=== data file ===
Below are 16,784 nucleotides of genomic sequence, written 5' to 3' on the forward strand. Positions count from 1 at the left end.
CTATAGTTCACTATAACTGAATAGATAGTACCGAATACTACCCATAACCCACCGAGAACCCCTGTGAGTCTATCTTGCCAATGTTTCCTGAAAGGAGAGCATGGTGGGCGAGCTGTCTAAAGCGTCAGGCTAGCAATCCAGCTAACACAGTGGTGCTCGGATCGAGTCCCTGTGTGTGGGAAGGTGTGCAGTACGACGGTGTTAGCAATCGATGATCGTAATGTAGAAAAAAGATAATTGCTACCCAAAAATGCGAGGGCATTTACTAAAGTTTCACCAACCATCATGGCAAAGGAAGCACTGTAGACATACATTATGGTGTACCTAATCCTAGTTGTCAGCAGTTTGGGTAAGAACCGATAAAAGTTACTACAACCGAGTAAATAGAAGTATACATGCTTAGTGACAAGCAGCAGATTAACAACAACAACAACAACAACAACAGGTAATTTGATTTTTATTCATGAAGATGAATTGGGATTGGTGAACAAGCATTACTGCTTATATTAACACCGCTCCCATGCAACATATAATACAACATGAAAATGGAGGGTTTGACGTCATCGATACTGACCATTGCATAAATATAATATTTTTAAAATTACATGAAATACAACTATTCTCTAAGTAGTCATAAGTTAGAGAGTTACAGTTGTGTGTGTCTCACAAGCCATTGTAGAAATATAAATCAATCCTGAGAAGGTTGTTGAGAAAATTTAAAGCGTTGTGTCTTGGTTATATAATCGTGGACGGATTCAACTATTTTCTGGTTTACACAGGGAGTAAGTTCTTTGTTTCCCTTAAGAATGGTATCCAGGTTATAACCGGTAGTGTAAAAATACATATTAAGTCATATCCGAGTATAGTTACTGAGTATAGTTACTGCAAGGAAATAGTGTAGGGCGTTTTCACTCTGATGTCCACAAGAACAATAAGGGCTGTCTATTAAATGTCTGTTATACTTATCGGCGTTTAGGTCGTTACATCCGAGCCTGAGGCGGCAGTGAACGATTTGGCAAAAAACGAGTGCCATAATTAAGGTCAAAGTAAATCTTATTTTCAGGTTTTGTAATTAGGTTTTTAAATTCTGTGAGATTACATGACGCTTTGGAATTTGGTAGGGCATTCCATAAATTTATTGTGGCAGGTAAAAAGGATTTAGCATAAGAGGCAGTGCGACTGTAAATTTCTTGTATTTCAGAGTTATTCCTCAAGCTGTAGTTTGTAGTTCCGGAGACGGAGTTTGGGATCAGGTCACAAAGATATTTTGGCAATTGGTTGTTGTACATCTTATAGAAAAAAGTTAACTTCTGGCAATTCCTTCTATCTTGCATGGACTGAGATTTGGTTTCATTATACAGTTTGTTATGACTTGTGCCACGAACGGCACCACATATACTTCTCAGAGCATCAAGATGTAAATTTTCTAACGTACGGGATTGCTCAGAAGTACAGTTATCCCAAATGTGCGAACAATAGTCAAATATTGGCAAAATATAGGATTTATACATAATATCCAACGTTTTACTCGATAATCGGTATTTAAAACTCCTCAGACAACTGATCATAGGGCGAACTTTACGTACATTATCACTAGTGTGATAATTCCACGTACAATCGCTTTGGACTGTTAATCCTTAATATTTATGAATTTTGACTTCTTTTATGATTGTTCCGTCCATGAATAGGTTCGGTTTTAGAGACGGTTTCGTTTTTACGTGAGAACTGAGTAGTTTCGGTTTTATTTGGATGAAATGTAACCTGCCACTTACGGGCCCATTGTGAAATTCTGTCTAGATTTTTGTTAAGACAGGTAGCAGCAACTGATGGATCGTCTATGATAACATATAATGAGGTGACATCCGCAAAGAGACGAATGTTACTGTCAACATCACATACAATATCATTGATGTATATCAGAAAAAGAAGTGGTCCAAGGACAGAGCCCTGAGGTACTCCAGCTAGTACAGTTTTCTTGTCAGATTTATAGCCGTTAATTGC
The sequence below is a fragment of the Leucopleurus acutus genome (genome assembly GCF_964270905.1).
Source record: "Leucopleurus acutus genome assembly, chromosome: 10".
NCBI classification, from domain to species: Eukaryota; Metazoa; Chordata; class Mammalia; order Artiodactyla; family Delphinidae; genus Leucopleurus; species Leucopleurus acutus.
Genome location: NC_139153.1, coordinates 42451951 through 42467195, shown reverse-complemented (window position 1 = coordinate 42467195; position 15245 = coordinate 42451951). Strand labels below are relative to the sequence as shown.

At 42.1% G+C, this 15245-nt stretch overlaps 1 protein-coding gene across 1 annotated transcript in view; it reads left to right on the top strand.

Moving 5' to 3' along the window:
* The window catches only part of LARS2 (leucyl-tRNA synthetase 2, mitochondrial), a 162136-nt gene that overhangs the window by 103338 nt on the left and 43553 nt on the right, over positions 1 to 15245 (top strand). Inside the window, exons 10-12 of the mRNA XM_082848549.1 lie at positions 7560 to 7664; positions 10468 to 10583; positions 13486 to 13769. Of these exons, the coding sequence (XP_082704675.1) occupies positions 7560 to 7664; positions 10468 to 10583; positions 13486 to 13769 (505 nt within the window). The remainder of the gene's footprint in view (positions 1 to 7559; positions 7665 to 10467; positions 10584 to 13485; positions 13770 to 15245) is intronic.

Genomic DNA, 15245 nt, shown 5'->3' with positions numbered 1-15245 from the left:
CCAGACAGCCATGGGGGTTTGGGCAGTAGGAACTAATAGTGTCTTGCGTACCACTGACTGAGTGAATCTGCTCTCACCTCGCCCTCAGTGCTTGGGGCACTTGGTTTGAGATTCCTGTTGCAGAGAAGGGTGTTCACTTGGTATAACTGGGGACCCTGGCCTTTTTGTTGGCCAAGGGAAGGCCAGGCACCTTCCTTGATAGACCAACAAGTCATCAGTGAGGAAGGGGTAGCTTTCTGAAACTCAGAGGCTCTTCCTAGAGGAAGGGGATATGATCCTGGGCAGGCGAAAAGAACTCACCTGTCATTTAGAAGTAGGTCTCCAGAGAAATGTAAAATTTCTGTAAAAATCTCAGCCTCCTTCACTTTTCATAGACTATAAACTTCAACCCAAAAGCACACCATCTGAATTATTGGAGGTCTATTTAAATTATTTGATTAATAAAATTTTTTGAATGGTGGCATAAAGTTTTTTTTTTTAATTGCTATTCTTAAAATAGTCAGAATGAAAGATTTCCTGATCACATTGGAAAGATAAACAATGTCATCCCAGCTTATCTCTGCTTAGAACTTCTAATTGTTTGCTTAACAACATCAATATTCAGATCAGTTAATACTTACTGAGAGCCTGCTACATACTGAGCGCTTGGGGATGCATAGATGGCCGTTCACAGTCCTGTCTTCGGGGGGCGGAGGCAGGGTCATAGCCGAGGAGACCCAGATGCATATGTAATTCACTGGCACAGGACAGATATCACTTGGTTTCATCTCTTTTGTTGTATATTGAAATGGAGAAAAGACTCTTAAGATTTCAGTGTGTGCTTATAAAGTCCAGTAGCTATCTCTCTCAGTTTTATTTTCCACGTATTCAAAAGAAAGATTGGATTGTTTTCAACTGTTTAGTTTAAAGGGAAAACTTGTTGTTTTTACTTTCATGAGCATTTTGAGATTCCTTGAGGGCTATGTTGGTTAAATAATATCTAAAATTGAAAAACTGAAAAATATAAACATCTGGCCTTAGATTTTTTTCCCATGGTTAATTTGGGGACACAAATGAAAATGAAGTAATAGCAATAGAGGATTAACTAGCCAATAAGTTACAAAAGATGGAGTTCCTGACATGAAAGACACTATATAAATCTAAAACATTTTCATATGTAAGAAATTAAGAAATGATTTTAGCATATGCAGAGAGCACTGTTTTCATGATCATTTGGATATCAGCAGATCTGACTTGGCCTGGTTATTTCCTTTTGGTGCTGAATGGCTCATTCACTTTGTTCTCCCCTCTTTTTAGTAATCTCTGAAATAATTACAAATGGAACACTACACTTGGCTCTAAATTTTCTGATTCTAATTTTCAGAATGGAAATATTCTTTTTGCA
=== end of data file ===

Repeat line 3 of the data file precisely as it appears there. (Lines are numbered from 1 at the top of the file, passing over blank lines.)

The sequence below is a fragment of the Leucopleurus acutus genome (genome assembly GCF_964270905.1).